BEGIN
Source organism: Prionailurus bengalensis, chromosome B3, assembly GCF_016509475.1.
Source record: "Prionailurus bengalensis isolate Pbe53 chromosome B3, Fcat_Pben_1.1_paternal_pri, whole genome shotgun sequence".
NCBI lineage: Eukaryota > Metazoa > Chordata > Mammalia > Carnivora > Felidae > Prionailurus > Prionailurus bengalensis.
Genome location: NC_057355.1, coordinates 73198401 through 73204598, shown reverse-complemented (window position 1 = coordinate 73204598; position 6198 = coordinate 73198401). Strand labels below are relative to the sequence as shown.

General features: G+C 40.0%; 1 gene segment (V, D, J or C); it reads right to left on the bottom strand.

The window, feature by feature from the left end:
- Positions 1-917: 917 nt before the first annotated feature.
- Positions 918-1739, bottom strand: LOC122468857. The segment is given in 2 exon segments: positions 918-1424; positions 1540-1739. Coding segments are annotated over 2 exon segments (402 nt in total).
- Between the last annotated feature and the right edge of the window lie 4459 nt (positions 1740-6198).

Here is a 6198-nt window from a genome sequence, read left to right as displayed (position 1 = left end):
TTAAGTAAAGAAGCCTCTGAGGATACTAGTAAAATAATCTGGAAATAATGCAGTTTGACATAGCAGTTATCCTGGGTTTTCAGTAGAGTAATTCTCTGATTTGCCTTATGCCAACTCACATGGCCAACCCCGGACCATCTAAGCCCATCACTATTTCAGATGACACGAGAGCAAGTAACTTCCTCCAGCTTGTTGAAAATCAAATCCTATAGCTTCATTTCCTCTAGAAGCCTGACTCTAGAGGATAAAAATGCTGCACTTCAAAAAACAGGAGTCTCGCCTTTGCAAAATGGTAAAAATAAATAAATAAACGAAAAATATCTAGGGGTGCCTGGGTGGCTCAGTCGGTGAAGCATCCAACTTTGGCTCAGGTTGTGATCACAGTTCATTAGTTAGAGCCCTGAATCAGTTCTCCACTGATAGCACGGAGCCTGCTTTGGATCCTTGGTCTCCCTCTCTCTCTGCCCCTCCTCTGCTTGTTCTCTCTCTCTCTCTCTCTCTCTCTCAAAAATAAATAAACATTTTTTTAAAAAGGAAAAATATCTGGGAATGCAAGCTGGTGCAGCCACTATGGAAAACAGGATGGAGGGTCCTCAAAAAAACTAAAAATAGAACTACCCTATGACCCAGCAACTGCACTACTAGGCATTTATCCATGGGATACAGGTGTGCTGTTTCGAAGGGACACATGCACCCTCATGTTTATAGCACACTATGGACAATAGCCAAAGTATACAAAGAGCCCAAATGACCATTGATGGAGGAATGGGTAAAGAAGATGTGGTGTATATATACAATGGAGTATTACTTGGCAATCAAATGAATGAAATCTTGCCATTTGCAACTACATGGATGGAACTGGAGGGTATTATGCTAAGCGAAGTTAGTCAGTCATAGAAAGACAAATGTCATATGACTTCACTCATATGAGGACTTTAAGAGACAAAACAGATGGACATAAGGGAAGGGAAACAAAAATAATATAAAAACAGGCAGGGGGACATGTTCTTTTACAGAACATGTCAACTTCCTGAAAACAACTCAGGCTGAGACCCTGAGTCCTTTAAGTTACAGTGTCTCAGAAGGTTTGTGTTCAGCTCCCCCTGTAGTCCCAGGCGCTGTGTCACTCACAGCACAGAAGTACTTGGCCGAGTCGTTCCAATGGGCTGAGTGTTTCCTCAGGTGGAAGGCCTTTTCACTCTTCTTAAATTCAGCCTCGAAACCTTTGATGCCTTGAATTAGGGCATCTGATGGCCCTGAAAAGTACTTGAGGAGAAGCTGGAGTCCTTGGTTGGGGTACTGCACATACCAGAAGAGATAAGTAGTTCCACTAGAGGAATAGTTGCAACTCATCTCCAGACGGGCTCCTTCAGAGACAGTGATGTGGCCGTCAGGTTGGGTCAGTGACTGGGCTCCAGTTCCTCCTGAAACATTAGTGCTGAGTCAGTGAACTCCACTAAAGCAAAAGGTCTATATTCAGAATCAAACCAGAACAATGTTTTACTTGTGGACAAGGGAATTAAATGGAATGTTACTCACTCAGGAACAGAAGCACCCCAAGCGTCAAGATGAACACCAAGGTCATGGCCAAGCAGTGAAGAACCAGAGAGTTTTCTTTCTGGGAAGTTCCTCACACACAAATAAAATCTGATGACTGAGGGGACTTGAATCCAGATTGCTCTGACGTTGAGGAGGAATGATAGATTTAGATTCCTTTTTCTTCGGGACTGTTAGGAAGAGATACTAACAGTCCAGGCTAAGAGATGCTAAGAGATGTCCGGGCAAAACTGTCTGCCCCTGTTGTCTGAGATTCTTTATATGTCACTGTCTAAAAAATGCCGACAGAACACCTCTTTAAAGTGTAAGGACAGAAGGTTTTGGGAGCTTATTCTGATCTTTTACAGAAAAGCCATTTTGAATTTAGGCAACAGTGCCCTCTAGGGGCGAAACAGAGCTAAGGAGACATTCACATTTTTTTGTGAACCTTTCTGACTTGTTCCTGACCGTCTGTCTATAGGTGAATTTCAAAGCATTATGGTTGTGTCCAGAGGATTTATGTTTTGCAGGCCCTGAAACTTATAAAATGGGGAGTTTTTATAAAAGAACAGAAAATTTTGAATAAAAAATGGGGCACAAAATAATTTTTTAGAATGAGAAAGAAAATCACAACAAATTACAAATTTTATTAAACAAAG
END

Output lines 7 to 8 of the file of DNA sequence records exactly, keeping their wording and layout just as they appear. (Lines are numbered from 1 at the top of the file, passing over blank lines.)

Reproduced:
- Positions 1-917: 917 nt before the first annotated feature.
- Positions 918-1739, bottom strand: LOC122468857. The segment is given in 2 exon segments: positions 918-1424; positions 1540-1739. Coding segments are annotated over 2 exon segments (402 nt in total).